Chennai – aka MadrasThursday, 31 December 2015
The name may have changed , but otherwise India’s southern centre, the capital of Tamil Nadu, seemed scarcely changed even though I haven’t been there for a long spell.
◄ Top of my plans for my return visit was to check out Anstruther’s Cage at Fort St George. In 1840 Captain Philip Anstruther of the Madras Artillery was ‘surveying’ in China when he was captured, ‘hammered on the kneecaps,’ carried away to Ningbo (only about 150km from Shanghai) and crammed into a small wooden cage. ‘In spite of his cramped position,’ the museum exhibit reports ‘Anstruther managed to sketch what he saw. His drawings pleased his captors so much, that they allowed him a larger cage.’ There’s no mention of how he acquired his art materials and ‘larger’ didn’t seem to mean very much larger.
In the smaller and larger cage he was confined for over five months before being released and carried on a palanquin (after all that time you’d have thought he’d have wanted to walk?) to the coast from where he sailed back to Madras on HMS Blonde, taking the cage with him as a souvenir of his travels. In 2005, travelling through China, I spent a night at Ningbo, where Anstruther was imprisoned, and then took an overnight ship to Shanghai, probably passing through the same port from where Anstruther departed back to Madras.
The First Opium War was underway in 1840, Anstruther’s ‘surveying’ was probably not so innocent.
There’s a self-portrait of the remarkably ugly Anstruther with the cage. It’s said he always carried a gold coin which had been presented to him by another ugly gentleman because he was so impressed to bump into somebody even uglier.
▲ Broad Lands, the ‘hippie hotel’ where I stayed back in 1986, when Chennai was still emphatically Madras. Absolutely nothing has changed in the intervening three decades, right down to the sign at the front. Clearly that effusive welcome worked back in the hippie trail era, I stayed there on that one occasion and really rather liked it. I remember meeting a Dutch traveller there who commented that he was from a country where people seemed to have a natural aptitude for languages, but even for him Tamil was a real challenge. It’s another of those languages with a script that looks rather like the language sounds, it’s all bubbles and circles, swirls and whirls and the language seems to bubble along as well.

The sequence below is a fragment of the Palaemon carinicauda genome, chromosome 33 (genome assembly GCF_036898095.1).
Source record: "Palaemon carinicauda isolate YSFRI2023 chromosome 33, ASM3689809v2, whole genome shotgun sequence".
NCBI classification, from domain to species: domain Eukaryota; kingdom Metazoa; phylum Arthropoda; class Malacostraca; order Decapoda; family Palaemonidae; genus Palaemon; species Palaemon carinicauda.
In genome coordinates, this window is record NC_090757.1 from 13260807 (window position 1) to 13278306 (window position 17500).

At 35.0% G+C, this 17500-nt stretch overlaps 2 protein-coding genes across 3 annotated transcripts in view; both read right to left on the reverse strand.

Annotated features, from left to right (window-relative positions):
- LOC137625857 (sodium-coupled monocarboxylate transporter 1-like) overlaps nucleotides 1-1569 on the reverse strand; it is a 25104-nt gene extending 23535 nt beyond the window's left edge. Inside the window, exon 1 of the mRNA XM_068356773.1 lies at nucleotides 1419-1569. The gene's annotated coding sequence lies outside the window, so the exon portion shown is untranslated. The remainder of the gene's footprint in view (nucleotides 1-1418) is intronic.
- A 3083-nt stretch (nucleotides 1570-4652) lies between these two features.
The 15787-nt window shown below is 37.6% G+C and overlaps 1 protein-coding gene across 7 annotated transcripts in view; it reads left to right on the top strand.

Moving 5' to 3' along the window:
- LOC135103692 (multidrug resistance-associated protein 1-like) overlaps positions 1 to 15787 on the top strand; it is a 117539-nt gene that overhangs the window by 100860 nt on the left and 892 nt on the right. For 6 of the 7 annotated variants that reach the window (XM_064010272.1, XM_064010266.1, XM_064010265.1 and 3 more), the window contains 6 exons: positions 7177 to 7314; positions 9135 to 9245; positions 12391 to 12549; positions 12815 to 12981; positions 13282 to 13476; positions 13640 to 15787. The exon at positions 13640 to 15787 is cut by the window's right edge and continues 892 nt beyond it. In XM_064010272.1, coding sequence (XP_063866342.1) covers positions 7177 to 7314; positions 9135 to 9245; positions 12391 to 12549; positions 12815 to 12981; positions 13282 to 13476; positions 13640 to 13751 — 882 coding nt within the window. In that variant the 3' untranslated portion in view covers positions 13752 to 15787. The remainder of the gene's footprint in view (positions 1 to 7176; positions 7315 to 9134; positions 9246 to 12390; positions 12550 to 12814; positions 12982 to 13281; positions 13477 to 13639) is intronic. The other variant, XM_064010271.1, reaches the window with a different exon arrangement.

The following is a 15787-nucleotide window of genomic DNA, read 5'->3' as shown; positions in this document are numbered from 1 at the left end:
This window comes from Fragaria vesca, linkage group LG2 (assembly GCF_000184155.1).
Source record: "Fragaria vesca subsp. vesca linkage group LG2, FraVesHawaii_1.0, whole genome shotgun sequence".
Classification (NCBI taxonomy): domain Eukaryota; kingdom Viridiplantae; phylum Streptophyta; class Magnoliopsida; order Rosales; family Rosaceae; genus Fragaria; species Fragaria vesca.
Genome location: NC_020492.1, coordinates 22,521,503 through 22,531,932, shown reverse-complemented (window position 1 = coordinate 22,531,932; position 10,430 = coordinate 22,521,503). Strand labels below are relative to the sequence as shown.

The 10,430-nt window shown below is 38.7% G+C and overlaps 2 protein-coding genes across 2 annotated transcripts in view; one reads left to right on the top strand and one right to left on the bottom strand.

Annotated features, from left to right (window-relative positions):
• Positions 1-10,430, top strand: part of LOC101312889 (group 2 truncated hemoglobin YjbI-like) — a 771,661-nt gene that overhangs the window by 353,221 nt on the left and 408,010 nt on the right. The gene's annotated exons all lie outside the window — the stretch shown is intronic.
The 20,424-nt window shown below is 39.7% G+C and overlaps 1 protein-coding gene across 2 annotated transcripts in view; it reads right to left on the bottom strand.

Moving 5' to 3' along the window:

Times have changed, there are no hippies, or anybody else for that matter, staying at Broad Lands today.
▲ I walk along Marina Beach for a spell, there are a lot of people in the water, most of them fully dressed. Nobody is going out more than a few metres from the shore, despite which I reckon they must lose a few every year. The water’s rather rough. The crowds are even greater on the beach, crowding right down to the water’s edge. Plus there are horses, kid’s fairground stuff, a balloon-shooting gallery, food, all sorts of entertainment and at least one dead dog, stretched out on the sand.
▲ On a Sunday night San Thome Cathedral is surprisingly busy and very colourful. The cathedral features the tomb of St Thomas the Apostle, the ‘Doubting Thomas’ of the New Testament. He is reputed to have brought Christianity to India and for his troubles was killed in Chennai, probably by accident although the legends prefer that it was a heroic martyrdom. Somehow or other most of his remains made their way to Italy, but there is a fragment of bone left here.
▲ Once I’ve checked my chappels at the chappel-checking counter I can enter barefoot for a music and dance performance at the Kapaleeshwara Temple. The best examples of the vividly coloured Tamil temples of South India are further south, in towns like Madurai, but with its flamboyantly decorated entrance gopuram this is a very good substitute.